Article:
Stream is a WordPress plugin by X-Team that allows site owners to track all activity on their website. The free version of the plugin was released in December of 2013, and this last weekend they announced their first commercial extensions.
I’ve been wanting to try Stream for a while. For one, I could use the functionality here on Post Status. Secondly, I knew that Stream was a significant business decision for X-Team, who does WordPress and Drupal consulting; they are also the latest addition to the WordPress.com VIP partner list.
Headquartered outside of Melbourne, Australia, I had no idea that X-Team had 100+ employees. Like a number of companies in the WordPress space, they are a distributed workforce. Nevertheless, I particularly took note of Stream when Japh Thomson, former Envato WordPress evangelist, announced he was moving to X-Team to work on Stream full time.
How does Stream work?
Stream is basically an activity log of everything that happens on your WordPress site. You can track activity for particular users, or by post type, for comments, various plugin settings, core settings changes, and (quite literally) everything else.
If you change the database, Stream will grab and log the change.
Of course, a couple of concerns popped up to me immediately with that notion. First, I wanted to know, is this going to be a database hog? Stream has a few ways to handle this. Administrators can limit the number of days records are kept (the default is 90), or they can choose to exclude certain types of data from the records (like comments).
There are a number of settings that users can configure for stream.
For those that choose to limit the number of days records are kept in the database, one of their first commercial extensions, Data Exporter, will appeal to you. Though I’d love to see that export happen automatically so that users can always keep their history in Dropbox or similar.
Another commercial extension option that excites me is the one for custom notifications. Administrators can create custom notifications, sent by email or via push notification, and get notified of custom events. For example, here’s one that will now send me emails when someone creates, publishes, or updates a published post on my site.
Pricing for Stream club memberships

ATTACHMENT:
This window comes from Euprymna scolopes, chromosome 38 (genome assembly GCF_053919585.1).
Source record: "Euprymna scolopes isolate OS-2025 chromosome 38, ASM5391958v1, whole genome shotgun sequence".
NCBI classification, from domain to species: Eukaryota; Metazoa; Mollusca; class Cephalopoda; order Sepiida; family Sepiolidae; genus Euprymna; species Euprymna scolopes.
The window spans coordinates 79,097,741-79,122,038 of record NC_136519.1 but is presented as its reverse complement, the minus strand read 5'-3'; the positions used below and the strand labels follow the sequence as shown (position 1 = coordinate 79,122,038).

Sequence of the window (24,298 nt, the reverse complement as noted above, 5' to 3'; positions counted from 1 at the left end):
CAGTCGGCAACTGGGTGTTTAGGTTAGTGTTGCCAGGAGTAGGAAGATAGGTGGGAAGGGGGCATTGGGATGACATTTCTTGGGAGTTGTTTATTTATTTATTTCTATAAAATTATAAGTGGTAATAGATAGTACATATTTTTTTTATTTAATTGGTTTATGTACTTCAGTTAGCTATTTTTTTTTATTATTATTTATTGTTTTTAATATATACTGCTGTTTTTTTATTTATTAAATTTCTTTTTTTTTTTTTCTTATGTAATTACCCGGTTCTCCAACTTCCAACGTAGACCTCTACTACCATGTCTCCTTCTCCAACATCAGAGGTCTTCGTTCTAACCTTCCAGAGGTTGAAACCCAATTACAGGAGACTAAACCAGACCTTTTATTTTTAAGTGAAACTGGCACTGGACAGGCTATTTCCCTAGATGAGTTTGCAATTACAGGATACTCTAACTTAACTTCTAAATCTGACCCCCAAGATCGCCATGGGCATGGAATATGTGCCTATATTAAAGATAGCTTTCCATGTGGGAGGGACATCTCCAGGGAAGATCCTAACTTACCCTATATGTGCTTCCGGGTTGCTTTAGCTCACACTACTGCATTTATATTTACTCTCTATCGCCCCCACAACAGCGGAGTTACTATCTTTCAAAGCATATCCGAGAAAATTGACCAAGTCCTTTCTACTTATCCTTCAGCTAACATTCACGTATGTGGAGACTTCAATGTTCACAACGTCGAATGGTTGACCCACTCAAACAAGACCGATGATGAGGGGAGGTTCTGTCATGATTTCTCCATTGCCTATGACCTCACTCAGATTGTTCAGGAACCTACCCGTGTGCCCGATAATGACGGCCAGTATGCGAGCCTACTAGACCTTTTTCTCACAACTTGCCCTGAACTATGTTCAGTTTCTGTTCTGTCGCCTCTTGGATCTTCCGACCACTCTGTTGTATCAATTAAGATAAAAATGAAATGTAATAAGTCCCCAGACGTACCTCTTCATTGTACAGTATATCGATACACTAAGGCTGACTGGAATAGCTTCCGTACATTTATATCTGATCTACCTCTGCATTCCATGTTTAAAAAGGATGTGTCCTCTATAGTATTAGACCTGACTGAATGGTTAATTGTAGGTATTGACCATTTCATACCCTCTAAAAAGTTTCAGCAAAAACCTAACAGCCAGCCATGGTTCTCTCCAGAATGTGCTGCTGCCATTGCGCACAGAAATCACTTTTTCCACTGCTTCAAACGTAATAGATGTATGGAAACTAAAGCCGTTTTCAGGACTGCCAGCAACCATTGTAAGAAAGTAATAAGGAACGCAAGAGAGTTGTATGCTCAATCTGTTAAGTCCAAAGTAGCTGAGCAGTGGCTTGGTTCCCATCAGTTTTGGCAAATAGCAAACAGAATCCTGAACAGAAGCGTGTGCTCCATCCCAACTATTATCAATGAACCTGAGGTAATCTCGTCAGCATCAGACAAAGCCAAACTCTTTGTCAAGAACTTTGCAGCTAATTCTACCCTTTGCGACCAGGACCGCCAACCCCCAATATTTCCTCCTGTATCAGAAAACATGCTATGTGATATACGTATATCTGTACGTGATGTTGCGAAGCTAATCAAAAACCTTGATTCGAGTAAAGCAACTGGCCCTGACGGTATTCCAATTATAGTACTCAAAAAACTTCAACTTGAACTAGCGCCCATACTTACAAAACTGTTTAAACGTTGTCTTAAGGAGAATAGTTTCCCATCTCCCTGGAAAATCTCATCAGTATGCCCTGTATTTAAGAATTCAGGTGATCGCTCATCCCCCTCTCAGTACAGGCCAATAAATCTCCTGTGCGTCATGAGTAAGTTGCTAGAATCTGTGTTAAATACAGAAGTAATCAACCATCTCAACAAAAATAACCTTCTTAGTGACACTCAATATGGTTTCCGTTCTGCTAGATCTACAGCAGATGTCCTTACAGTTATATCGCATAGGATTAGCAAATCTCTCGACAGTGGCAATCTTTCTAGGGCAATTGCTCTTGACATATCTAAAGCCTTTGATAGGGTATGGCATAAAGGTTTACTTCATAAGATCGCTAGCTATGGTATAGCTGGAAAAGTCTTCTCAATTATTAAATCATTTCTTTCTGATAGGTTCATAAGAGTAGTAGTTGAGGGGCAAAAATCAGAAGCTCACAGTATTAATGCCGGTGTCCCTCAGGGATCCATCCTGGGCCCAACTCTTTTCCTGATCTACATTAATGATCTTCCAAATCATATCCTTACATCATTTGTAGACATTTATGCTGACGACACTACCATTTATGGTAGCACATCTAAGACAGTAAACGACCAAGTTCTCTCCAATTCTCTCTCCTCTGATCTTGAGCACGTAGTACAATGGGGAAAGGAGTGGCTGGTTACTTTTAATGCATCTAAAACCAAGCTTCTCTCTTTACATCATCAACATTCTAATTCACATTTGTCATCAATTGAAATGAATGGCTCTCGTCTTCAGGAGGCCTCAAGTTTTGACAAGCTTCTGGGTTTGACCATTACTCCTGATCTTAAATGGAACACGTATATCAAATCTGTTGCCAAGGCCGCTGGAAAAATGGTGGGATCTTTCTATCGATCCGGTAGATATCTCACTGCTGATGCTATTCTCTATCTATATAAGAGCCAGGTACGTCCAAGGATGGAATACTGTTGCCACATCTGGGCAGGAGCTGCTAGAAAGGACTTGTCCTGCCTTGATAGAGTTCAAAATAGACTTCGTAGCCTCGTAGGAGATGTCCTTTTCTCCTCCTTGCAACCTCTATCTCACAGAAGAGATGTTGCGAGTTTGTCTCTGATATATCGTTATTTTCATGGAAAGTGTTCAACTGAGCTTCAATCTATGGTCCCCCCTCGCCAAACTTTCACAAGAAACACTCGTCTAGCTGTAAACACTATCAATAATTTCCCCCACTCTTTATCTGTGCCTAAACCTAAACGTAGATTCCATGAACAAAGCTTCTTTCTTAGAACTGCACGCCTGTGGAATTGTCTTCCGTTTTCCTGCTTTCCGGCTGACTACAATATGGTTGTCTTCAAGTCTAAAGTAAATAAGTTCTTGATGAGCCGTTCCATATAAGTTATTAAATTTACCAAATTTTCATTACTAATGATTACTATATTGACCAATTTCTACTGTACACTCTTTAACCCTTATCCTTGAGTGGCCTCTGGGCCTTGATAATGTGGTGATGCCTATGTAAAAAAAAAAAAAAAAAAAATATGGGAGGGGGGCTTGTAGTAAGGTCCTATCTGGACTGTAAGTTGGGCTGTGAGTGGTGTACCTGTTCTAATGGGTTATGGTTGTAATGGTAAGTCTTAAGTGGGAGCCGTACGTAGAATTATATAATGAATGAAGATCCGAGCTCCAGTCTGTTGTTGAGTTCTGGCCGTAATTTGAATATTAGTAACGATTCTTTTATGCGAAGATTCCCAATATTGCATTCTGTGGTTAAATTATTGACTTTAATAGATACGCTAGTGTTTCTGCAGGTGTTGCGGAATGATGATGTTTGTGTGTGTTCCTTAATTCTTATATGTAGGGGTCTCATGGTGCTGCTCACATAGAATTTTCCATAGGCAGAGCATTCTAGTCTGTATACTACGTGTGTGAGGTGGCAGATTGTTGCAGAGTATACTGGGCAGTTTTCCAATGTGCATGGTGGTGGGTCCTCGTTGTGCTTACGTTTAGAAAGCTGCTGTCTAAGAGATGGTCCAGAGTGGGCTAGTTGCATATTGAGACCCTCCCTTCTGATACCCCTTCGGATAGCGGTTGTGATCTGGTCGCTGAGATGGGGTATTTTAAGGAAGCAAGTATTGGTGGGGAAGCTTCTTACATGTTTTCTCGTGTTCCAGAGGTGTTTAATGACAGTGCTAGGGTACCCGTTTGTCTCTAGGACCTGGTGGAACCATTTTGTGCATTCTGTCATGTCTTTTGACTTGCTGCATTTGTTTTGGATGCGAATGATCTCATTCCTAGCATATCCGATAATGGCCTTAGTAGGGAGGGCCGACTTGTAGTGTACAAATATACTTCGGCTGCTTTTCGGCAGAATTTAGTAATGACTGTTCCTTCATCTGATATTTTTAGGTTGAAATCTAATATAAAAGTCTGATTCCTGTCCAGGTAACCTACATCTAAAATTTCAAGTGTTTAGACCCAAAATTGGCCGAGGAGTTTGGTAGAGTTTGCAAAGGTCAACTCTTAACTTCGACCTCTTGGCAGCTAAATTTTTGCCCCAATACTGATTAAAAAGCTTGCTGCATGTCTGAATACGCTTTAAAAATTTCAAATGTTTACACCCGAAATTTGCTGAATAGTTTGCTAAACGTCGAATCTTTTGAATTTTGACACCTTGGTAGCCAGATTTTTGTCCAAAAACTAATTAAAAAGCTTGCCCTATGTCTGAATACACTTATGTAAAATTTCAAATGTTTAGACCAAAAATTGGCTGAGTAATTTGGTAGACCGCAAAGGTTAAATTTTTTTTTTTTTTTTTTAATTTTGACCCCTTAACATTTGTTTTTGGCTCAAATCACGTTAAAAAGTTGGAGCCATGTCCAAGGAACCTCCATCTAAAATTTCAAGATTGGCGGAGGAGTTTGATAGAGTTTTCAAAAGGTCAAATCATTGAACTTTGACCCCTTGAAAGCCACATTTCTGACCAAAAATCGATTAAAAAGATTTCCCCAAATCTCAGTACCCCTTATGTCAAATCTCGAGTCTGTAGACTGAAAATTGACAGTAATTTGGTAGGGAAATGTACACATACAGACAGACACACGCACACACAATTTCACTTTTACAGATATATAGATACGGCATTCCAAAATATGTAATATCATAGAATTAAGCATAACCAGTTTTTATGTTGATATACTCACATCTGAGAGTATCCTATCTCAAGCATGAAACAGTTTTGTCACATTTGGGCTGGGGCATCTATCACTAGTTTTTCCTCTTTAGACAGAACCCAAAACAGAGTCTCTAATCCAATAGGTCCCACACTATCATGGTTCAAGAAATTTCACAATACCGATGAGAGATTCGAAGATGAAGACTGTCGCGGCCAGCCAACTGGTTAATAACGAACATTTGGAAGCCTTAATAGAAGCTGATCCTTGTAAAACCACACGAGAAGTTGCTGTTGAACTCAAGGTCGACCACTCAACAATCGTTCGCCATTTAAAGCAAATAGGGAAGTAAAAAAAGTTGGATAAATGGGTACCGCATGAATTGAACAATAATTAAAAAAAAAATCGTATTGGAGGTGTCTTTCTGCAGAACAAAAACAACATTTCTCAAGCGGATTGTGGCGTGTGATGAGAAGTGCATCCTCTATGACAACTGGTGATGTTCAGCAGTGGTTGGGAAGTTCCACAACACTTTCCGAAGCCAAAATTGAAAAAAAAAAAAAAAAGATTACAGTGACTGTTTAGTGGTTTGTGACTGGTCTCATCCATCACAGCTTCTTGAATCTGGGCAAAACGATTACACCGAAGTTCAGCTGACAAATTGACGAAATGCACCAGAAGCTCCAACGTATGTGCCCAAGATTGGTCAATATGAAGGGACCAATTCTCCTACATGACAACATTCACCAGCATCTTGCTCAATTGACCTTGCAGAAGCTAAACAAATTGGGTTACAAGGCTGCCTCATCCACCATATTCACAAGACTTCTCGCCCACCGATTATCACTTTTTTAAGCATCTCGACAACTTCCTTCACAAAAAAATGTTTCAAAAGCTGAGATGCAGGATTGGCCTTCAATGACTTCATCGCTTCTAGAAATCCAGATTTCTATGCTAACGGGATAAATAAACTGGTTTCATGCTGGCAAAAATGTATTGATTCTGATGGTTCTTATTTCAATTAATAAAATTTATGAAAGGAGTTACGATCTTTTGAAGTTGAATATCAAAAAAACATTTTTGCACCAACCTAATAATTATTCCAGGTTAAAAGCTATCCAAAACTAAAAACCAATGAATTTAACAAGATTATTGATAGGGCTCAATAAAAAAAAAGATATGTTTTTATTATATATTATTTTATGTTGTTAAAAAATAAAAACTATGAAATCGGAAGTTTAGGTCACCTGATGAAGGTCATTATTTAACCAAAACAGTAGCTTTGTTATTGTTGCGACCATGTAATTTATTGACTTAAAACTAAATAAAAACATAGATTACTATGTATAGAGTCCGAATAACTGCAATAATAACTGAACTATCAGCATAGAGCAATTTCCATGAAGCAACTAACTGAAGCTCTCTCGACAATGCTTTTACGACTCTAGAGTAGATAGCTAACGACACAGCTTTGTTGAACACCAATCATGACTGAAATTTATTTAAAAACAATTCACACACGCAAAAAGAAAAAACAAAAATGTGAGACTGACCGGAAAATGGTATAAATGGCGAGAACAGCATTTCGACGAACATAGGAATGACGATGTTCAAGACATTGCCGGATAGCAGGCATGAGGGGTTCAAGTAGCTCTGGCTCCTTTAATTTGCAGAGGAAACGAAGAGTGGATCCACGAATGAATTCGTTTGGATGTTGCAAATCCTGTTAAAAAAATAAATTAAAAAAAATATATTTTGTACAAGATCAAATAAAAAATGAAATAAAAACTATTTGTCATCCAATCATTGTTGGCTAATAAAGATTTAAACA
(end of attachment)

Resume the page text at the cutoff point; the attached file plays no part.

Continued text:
Stream has a model I approve of. Often times single-site license plugins don’t include extensions. With Stream, all add-ons are included for every license. The only differentiators between the single-site license and the business and developer licenses are priority support and the number of site licenses.
Running Stream on Post Status
I decided to install Stream yesterday morning, and ran it on this site for the day. At the end of the first day running the plugin, I was generally impressed, but also had a few things I would change. So I hopped on their Github issues and gave some feedback. I was blown away by the response by X-Team.
In the four issues I created, I’ve had at least five members of X-Team weigh in, all in just a few hours. It’s clear to me that Stream is a serious endeavor for them.
Also, don’t take my note about creating four issues as a critique of the plugin’s quality. It’s a great plugin. My feedback included only one minor bug, and the rest were feature and UI enhancement recommendations. This is clearly a high quality plugin, and their team is first rate.
I was impressed enough that I bought the commercial version of Stream this morning. I’m really excited about the notifications feature. In fact, I just used it to find out that Post Status contributing editor Travis Northcutt published some news, minutes after I created the notification.
The future of Stream
The applications for Stream are many. There’s a lot you can do with this kind of site data at your fingertips.
The immediate application I see is for agencies doing consulting. Detailed and filterable site activity is a great way to quickly eliminate causes of problems when clients come to you for support.
However, I also see how this plugin could be extended and utilized by other plugins to track all sorts of metrics. When I think how it could apply to eCommerce, forums, or user interaction heavy applications, it makes me very excited. And I’m told by X-Team that plugin integrations are indeed on their roadmap for future extensions.
I’m also interested in some of the front-end facing potential applications for Stream, particularly by using the private JSON feeds that Stream can create per-user. Detailed profile information and activity trends could theoretically be created and shown to site visitors with that data.
Finally, I love knowing that folks as thoughtful as Japh Thomson are working on this product full time. I’ve always respected Japh’s work, and it’s a testament to X-Team that they’ve hired him to focus on Stream. He shared the following with me:
We’re very excited about Stream! We think that unlocking the history of your WordPress site is empowering, and we’re lucky to be able to give that to users for free.
And I agree, the free functionality is nice, and I’m sure they’ll continue to build on that.
But to me, the real potential for Stream is in the future. And I look forward to seeing what they come up with.